The Point: You knew it was coming, but you didn’t want to see it (let alone admit it once it happened!) Be it for purposes of production, professionalism, or personal reasons, firing associates should always be looked upon as a leaders final reproach. A reproach that must take into account the best interests of the individual experiencing the employee firing. So in this post, we’ll explore the leadership challenge of firing and provide 10 tips to allow for leadership success… Enjoy!
Hire Slow… Fire Fast!
I worked with an organization that had what I would consider tremendous turnover primarily in their sales team. The turnover rate hovered at nearly 300% annually. While a certain amount of “churn” in a sales team can be expected (perhaps even desired?), this level appeared to be excessive.
In speaking with the sales leadership (they did the hiring), they had a process for hiring that was reminiscent of the Wild West! It appeared as though anyone, and I do mean anyone, that entered the hiring funnel that could pass minimal skills tests including fogging a mirror would be offered employment. It was of little or no surprise therefore that turnover was more often than not the result of these poor hiring moments.
From Love to Like to Letting Go
“Sam, anyone can fire employees. It takes a real leader to be able to work with people and lead them forward” were the words shared with me by my leader upon assuming leadership responsibilities for the first time. While it’s been nearly 20+ years since I first heard these words, the adage is just as appropriate today as it was then.
But what happens to cause employee dismissal? Is there a specific tipping point that causes irreparable harm to occur for the leader that just isn’t recoverable from? Was it them (the employee getting fired or the leader) that’s to blame? Firing for the sake of firing takes guts, but my experience has seen far too many firings occur because the leader is simply gutless!
10 Tips for Firing Employees
Herein are ten tips for firing employees that I’d ask you to consider prior to taking this last ditch effort in the employment lifecycle. Consider them to be ten bases that need to be run out prior to calling the employee out in the game of work:
Tip #10 – Process Training
Perhaps performance is the issue identified for employee dismissal. If so, provide training to the employee so that they know the process they are expected to conduct.
Tip #9 – Establish Performance Criteria
Having everyone on the same page is crucial, especially when you consider performance criteria. As such, establish performance criteria employees are expected to perform.
Tip #8 – Review Performance
From the “Establish Performance Criteria” above, you have shared what levels employees are expected to perform at. Now it’s time to conduct reviews of said performance to insure compliance with those expectations.
Tip #7 – Involve HR/Legal
If you are considering firing someone, you’ll want to bring in the human resources and legal professionals. They will assist in insuring that proper organizational and government (state/federal) rules are complied with.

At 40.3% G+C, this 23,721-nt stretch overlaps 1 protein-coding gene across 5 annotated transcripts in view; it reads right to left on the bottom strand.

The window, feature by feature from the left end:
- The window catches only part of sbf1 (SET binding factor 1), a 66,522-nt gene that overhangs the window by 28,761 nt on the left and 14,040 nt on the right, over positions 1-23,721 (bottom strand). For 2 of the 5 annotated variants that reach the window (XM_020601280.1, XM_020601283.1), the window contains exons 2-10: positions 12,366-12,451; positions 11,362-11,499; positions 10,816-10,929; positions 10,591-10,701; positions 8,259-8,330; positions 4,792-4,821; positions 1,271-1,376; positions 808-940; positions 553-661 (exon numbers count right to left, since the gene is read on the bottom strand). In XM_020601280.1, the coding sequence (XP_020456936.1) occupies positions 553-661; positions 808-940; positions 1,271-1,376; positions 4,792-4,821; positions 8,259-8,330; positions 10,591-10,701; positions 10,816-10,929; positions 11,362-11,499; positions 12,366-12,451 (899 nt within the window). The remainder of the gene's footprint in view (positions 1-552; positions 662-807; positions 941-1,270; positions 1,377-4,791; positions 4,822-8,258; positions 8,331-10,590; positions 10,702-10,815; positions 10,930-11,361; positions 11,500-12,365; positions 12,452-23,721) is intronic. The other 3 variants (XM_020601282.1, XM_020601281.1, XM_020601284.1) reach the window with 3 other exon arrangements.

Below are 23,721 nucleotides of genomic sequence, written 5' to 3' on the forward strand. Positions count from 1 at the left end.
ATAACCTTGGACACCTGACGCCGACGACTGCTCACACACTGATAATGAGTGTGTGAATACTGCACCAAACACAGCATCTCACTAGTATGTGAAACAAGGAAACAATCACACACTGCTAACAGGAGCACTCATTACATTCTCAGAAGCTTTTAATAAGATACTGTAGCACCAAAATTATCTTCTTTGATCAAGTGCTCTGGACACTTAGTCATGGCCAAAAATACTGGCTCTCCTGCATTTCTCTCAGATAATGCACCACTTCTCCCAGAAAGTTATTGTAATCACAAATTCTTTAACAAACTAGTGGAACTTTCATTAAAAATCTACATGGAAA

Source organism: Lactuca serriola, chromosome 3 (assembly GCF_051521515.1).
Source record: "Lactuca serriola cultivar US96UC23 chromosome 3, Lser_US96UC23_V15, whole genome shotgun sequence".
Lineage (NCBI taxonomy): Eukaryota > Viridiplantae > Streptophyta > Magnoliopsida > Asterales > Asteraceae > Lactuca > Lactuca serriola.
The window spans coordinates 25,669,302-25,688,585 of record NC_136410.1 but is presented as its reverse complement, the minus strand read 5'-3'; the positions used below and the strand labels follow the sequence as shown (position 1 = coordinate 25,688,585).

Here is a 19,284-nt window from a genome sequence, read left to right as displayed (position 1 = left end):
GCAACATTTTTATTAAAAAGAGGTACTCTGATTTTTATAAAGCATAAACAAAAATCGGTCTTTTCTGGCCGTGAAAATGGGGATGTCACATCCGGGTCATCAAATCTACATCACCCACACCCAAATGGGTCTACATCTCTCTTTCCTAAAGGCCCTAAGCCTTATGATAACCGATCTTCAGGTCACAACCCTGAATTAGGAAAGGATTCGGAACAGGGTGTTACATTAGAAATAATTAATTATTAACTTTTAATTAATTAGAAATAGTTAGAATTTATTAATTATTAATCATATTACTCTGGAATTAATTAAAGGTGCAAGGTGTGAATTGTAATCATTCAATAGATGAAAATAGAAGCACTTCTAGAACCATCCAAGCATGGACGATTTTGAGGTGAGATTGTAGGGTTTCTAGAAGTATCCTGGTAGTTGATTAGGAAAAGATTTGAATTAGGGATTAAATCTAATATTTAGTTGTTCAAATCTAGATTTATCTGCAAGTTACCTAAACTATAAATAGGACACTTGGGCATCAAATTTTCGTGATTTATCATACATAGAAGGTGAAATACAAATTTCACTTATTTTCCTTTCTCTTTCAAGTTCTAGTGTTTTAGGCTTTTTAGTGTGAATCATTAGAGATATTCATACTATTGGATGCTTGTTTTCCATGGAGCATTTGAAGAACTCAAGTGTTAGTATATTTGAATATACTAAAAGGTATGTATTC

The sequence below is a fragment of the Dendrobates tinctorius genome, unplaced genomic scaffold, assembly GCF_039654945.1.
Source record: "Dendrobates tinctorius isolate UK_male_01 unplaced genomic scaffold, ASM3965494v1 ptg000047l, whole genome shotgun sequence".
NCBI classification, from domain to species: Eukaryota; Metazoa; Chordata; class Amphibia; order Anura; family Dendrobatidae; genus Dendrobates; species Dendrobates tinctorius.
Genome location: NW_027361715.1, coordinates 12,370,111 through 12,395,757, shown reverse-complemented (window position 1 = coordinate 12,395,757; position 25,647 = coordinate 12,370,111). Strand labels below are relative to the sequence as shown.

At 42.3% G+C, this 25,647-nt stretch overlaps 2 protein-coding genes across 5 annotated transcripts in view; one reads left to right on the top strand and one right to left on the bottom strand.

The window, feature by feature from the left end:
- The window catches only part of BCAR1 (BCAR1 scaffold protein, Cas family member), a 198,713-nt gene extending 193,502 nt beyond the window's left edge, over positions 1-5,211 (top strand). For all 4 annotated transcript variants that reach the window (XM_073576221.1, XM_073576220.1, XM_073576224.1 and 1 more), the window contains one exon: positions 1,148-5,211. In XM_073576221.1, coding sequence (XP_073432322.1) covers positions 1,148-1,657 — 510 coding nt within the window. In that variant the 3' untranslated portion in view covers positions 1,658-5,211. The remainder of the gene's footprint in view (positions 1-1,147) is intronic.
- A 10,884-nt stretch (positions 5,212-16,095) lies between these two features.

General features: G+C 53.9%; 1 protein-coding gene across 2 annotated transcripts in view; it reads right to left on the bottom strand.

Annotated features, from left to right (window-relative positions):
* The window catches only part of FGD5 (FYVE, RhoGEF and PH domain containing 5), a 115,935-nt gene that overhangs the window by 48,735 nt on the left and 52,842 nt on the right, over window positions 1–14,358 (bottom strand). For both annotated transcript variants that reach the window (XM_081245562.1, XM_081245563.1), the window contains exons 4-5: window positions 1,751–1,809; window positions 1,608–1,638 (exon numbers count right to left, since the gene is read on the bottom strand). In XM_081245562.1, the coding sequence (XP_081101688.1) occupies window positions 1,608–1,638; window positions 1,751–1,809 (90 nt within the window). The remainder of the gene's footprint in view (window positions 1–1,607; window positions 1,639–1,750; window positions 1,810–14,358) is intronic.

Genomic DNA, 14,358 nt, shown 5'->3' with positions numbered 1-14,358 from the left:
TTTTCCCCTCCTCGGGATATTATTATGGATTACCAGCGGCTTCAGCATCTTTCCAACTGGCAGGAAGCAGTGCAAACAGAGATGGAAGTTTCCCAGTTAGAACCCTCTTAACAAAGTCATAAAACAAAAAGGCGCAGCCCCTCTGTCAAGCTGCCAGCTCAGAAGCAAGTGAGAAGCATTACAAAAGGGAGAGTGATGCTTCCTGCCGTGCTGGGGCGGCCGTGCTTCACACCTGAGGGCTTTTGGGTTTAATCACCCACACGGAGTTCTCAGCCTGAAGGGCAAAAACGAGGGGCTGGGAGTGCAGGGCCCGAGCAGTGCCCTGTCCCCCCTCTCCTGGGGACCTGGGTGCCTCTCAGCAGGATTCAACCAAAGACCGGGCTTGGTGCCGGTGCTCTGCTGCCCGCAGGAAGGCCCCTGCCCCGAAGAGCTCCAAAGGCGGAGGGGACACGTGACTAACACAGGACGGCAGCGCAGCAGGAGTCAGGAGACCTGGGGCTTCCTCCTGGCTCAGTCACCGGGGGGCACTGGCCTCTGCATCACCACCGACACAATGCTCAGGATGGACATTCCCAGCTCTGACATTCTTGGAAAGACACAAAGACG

Tip #6 – No Surprises
Earlier I said that “You knew it was coming, but you didn’t want to see it (let alone admit it once it happened!)” so insure that those employees being dismissed know in advance that things are not going well and perhaps a parting of the ways might be in everyone’s best interests.
Tip #5 – Consistency Counts
When releasing associates, insure that you are applying consistent expectations as well as firing mechanics… Your HR folks will be glad you did!
Tip #4 – Keep it Private
If praise is meant for a public forum, this antonym should be conducted in private. If you’ve followed the previous five steps, there shouldn’t be any surprises for any/all involved.
Tip #3 – Fire the Right Person
Make certain that you have provided all the process training and tools required to be successful on the job. Establish the difference between able (they understand the job) and willing (they want to perform the job).
Tip #2 – Insure They Exit
How many times have you seen a firing take place, only for a cloud of disturbance to be leveled on the organization on there way out because no one escorted the individual from the organization properly? Odds are if you’ve fired someone in the past, and not escorted them out of the building the cloud blew in badly.
Tip #1 – Maintain Dignity/Pride
Lastly, and perhaps most importantly, dismiss people in a manner that allows for dignity/pride to be maintained (or at least try). Avoid being mean for mean’s sake.
It’s the job of a leader to lead others. However, some simply aren’t meant to be lead. The best leader I ever worked for employed a 4-sentence dismissal that typically went something like this “Bob I want to talk about you/your affiliation with us here at XYZ Company. You know based on previous conversations that this just doesn’t seem to be a good fit for either of us. As such, we’re going to allow you to go be successful somewhere else. Thank you and best of luck.” When it’s over… It’s over!